Drive the length of Jersey Turnpike and jump off any exit and there's a very high probability you'll be close to a diner, street cart, or corner store selling something called pork roll. Why are New Jersey eaters crazy about this breakfast meat? Read on for the story behind the obsession.
'pork roll' on Serious Eats
Sometimes this whole writing thing ends up backing me into a culinary corner that only determination, innovation, and a bit of extra mayonnaise can get me out of. Case in point: The Pork Roll Rachel Sandwich.
A Rachel sandwich—hot pastrami on rye with swiss cheese, cole slaw, and Thousand Island dressing—made with fried New Jersey pork roll in place of the pastrami.
When traveling through the rolling corn fields of Eastern Pennsylvania, it's hard to limit the number of stops one can make at this or that roadside farm stand. Thankfully, the Kutztown outpost of Renningers Antiques and Farmers Market kills several birds with one convenient, folksy stone. The market stalls are teeming with Pennsylvania Dutch classics like sauerkraut baked beans, shoo-fly pie, pretzels, horehound candy (who still eats horehound candy?!) and all manner of cured meats.
First, let's define pork roll: a ham-like product made from spiced ground pork emulsified into a log about four inches across, wrapped in cloth, and cooked. Because of its preparation, pork roll doesn't technically fall under the government's umbrella of "ham," which is why ever since 1906, it's been referred to by its current name, pork roll. It's Spam for people who don't want to admit they like Spam, if you know what I mean.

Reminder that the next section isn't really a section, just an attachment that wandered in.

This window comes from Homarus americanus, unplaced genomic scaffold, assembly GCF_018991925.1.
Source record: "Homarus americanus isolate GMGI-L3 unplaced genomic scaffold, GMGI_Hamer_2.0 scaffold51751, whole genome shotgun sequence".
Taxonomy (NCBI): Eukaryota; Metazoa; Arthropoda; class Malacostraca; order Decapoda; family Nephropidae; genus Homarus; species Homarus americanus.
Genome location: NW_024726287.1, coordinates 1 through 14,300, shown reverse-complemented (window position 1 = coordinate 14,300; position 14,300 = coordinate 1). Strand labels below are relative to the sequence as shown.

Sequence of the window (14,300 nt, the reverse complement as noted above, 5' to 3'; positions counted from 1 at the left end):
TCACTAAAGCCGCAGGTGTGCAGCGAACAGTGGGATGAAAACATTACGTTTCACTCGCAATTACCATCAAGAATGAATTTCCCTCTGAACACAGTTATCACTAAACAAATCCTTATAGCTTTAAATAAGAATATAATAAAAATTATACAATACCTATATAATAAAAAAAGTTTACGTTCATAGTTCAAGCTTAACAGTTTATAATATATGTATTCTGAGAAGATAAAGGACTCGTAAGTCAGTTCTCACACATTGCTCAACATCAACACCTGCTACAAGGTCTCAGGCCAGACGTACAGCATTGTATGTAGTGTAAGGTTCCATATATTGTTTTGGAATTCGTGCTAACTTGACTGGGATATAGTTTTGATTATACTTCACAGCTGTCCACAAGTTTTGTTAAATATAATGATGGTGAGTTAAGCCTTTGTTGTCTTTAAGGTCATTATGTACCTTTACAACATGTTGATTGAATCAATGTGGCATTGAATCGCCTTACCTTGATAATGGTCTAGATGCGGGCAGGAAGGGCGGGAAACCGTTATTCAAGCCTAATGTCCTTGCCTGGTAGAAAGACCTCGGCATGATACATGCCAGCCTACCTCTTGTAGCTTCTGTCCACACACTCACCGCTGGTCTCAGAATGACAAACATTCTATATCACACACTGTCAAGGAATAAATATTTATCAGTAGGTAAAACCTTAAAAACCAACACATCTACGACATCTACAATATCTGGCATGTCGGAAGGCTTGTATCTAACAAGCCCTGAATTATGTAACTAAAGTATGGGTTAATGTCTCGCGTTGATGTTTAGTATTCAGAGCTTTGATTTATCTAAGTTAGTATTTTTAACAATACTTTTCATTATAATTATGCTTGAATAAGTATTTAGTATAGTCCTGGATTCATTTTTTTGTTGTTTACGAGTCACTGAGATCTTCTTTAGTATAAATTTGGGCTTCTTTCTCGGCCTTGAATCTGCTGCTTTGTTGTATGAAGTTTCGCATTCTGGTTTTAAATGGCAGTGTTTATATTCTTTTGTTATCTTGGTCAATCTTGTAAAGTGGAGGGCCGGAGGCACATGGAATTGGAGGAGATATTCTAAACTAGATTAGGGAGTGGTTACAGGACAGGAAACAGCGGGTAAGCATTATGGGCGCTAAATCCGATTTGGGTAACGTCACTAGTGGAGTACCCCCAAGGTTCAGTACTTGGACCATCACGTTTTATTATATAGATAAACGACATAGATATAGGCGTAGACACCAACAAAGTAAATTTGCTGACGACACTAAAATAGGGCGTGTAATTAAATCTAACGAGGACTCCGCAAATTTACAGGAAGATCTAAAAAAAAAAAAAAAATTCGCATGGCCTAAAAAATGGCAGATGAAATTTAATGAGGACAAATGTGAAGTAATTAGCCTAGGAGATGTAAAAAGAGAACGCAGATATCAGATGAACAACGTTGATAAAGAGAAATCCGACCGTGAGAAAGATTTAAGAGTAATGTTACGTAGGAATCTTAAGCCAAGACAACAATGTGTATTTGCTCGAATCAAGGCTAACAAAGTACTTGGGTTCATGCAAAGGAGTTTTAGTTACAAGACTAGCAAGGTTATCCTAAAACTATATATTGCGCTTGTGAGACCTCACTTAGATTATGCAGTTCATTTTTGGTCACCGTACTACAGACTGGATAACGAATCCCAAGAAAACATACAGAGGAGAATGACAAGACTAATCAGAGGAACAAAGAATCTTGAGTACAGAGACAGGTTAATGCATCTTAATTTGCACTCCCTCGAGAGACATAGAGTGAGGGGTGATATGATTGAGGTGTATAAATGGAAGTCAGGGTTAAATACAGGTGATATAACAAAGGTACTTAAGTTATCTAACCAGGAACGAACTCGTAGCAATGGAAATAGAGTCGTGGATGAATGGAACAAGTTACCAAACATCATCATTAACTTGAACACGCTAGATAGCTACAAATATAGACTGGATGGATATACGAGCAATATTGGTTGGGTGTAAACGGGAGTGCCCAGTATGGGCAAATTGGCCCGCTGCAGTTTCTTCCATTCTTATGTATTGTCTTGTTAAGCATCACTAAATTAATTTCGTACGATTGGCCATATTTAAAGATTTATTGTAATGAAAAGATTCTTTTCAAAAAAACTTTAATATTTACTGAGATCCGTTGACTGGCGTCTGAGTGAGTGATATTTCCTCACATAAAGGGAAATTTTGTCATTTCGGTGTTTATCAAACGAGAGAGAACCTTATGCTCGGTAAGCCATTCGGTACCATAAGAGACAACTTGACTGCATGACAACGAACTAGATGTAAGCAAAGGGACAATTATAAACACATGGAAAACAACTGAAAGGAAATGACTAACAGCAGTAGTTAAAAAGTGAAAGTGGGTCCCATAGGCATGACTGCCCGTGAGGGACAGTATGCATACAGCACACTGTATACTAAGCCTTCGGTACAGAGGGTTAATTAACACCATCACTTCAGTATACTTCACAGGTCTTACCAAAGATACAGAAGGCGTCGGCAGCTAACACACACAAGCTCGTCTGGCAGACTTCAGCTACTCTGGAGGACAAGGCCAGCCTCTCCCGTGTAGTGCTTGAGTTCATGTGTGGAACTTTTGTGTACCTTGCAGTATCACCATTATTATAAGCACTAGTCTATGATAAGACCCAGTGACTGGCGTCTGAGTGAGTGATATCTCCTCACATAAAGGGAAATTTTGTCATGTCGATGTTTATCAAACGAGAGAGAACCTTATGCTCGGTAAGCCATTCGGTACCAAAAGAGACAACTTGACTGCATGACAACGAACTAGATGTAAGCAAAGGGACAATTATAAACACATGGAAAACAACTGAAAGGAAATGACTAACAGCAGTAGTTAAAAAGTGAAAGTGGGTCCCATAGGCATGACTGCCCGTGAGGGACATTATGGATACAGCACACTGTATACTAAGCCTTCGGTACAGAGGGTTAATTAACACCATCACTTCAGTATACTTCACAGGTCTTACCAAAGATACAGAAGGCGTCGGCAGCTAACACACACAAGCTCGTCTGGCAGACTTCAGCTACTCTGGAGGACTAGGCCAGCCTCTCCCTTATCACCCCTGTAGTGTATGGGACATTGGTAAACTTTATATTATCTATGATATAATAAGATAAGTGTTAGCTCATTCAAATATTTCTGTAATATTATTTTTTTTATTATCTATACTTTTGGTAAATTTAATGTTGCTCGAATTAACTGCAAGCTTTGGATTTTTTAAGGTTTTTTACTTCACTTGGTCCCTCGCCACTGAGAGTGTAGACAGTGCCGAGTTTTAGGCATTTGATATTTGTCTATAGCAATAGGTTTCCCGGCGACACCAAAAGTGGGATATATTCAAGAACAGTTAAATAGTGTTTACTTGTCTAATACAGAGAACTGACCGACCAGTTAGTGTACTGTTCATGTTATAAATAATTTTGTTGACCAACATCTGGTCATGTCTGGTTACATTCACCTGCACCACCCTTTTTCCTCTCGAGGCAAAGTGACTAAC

After our favorite breakfast sandwiches in America roundup this morning, many of you were clamoring for some pork roll love. Well, here it is! If you haven't spent much time in New Jersey, it's possible you've never sampled the delicacy that is the Pork Roll Sandwich. What is Pork Roll, exactly? Sort of a cross between Canadian Bacon and Spam.
Pork Roll, if you don't already know, is a processed meat product that has been made in New Jersey since the 1800s. The taste and texture could be described as a cross between Canadian bacon and Spam. It's popular mostly as a breakfast side dish or on a sandwich with egg and cheese. But for some strange reason it's pretty hard to find on a hot dog.